IT should be billed as one of the great short walks of the Mornington Peninsula, but it has been officially closed for years.
The footpath known as the Beleura cliff path at Mornington winds its way along a cliff before descending steeply to Mills Beach.
The track democratises views only available from the multi-million dollar properties built above it on the cliff face.
Not everyone can own such a property because (a) there’s not enough space on the cliff and (b) few people have the money to live there.
But the path was made for the public and the views are free.
However, parts of the bitumen track have been undermined. There have been landslips and safety rails and fences are broken, with drainage from the grand properties above being blamed.
Stormwater from the properties is supposed to be piped directly to the beach below, but over the years pipes have ruptured allowing water to seep into the ground. In some cases pipes ended above the beach, saturating and eroding the cliff.
Despite “track closed” signs and others warning of danger, the track is used by hundreds of people each week. It is an integral part of a walk that takes in Mills Beach, parts of The Esplanade, Kalimna Drive and Caraar Creek Lane.
One builder, who did not wish to be identified, remembers a shire building inspector being strict about the storm water drains going all the way to the beach “because houses below could become undermined and tumble down the slope”.
Some years ago Mornington Peninsula Shire built a boardwalk over a section of the eroded cliff, but has done little further up the track where the bitumen is cracked and broken. Yellow lines mark the edges of the deepest cracks, with arrows pointing to particularly deep ones. Liquid bitumen has been used to seal some cracks.
Wire fences preventing access have been pushed aside, the warning signs ignored.
Mornington Peninsula Shire officially closed the 100-year-old path in November 2013 to head off any legal claims resulting from the landslip, poor walking surface and lack of adequate fencing.
In December 2015 the shire announced a $200,000 repair package.
Members of the Caraar Creek Coastal Cliff steering committee estimate repairs to the path from landslips caused by errant storm water and irrigation flows have cost ratepayers $400,000 over the past 13 years.
The December meeting was told work on fixing the path would start in February and finish mid-2016.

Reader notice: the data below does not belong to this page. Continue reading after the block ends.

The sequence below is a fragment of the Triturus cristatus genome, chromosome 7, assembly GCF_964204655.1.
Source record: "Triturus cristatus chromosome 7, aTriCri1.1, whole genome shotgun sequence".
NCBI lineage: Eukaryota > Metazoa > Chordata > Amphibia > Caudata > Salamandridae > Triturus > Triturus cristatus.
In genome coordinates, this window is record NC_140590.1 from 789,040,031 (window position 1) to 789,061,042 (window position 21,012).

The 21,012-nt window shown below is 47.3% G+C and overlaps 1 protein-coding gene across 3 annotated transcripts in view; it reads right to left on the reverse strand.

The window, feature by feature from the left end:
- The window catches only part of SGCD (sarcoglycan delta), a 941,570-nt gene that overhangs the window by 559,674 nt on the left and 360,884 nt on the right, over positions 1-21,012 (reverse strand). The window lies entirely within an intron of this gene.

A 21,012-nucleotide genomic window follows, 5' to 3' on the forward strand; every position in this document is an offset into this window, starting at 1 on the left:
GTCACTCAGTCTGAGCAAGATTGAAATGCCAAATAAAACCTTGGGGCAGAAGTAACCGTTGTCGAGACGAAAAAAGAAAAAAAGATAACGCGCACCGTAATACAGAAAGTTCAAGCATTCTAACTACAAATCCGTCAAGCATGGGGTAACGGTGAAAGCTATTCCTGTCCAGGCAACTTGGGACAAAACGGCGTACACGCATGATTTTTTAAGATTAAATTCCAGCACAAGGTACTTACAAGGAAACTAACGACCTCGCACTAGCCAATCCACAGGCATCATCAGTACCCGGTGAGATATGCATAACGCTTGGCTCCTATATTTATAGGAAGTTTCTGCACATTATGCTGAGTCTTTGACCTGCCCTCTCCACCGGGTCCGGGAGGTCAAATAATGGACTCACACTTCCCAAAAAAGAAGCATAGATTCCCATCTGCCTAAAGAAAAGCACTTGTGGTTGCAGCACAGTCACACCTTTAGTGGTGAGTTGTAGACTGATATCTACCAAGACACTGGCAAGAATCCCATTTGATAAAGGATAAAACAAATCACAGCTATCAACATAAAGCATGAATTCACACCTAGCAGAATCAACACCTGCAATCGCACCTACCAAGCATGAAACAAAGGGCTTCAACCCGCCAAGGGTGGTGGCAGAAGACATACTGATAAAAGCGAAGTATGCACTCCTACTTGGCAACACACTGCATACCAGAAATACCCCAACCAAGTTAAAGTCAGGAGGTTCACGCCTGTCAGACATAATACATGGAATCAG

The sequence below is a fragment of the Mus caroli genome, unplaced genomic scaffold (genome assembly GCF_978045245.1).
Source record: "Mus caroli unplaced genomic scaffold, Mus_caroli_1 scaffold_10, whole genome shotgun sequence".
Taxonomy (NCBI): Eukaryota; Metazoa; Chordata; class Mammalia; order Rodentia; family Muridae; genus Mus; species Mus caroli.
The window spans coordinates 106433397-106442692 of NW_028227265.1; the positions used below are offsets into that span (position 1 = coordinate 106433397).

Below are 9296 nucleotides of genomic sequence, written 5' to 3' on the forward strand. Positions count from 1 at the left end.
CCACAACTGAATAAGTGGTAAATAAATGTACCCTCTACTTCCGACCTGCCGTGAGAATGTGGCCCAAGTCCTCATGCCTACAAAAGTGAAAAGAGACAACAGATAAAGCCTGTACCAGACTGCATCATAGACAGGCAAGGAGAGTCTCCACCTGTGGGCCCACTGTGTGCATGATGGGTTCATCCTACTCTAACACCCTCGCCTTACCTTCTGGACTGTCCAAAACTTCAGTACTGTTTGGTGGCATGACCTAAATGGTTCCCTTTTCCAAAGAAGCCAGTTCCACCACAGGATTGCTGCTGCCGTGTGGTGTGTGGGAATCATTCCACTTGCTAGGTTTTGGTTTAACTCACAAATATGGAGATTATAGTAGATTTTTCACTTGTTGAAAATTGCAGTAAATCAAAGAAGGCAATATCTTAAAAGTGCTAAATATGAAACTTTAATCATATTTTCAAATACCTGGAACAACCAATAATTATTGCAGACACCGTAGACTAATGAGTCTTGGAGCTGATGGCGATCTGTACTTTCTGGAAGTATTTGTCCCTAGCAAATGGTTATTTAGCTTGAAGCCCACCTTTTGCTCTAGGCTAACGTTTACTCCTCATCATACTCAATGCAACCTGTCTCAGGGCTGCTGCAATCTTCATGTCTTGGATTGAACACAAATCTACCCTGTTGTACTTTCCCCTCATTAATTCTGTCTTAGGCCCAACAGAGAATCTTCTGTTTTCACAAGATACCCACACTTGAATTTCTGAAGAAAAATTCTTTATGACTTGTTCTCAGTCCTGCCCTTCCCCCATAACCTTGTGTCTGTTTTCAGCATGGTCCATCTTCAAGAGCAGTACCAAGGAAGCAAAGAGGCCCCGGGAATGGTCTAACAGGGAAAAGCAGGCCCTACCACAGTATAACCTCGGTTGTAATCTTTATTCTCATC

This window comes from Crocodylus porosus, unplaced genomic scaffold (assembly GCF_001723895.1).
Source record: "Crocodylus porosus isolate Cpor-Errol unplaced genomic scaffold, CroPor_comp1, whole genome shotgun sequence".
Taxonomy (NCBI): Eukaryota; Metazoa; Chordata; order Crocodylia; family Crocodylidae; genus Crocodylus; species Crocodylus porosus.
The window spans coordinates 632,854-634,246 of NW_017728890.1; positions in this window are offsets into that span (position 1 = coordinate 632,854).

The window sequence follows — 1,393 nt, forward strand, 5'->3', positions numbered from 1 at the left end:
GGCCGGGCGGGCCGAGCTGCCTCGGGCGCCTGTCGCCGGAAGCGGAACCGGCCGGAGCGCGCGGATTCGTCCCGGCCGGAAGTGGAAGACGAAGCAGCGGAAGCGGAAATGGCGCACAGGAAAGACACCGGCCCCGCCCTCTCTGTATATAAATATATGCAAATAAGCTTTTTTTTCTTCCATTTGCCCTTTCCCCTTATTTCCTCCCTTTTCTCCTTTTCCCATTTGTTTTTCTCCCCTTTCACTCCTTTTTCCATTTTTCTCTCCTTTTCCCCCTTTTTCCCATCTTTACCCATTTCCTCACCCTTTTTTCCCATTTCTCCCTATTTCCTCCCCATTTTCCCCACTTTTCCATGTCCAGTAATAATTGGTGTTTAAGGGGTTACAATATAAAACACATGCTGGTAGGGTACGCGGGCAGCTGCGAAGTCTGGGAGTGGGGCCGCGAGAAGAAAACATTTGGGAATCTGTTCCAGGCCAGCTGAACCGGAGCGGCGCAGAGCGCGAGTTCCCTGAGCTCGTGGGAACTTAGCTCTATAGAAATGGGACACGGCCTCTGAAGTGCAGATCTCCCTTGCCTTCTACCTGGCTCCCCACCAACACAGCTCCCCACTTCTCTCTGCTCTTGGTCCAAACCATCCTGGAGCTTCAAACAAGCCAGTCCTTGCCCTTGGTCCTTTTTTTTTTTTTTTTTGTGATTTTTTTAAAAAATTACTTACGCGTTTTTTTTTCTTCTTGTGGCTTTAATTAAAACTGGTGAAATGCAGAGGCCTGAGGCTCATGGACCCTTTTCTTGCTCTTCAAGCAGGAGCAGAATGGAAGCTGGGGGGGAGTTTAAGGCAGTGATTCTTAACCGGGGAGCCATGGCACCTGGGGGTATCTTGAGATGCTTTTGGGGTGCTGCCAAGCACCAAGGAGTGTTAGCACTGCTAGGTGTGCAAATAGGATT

Committee member Kate Phillip says only minor maintenance has been done on the path: repair of a collapsed boardwalk post and filling the cracks in the asphalt with molten asphalt.
“Both jobs had to be redone as the first attempt was unsupervised and unsatisfactory. This is where all our money goes, gone are the days of doing the job properly the first time,” Ms Phillip said last week. To add insult to injury a “chainsaw crew” cut down three “substantial she oaks which have deep roots to anchor and stabilise the cliff”.
Ms Phillip said the original plans, drawn up by an engineer no longer with the shire, had been “dumped”.
If carried through, the result of the “questionable” plans would have been unlikely to have lasted 10 or 15 years.
“At subsequent meetings of our committee with the shire, a peer review of this repair solution was agreed to, for which we are very grateful. This may give us a repair less likely to be another Band-Aid,” Ms Phillip said.
“It is now approaching three months since start of the peer review, [and] we have received no communication, no progress reports and some very dismissive ‘these things take time’ from the cliff path project manager.
“We all know the shire’s initial intention was to close the path. Public pressure forced a change in that approach and for a while we thought their intention to improve the public asset was genuine.”
The shire’s cheif operating officer Alison Leighton said on Friday that results of the peer review are due this week, with a contractor expected to start work in July.
Ms Leighton said the works were expected to take three months to complete.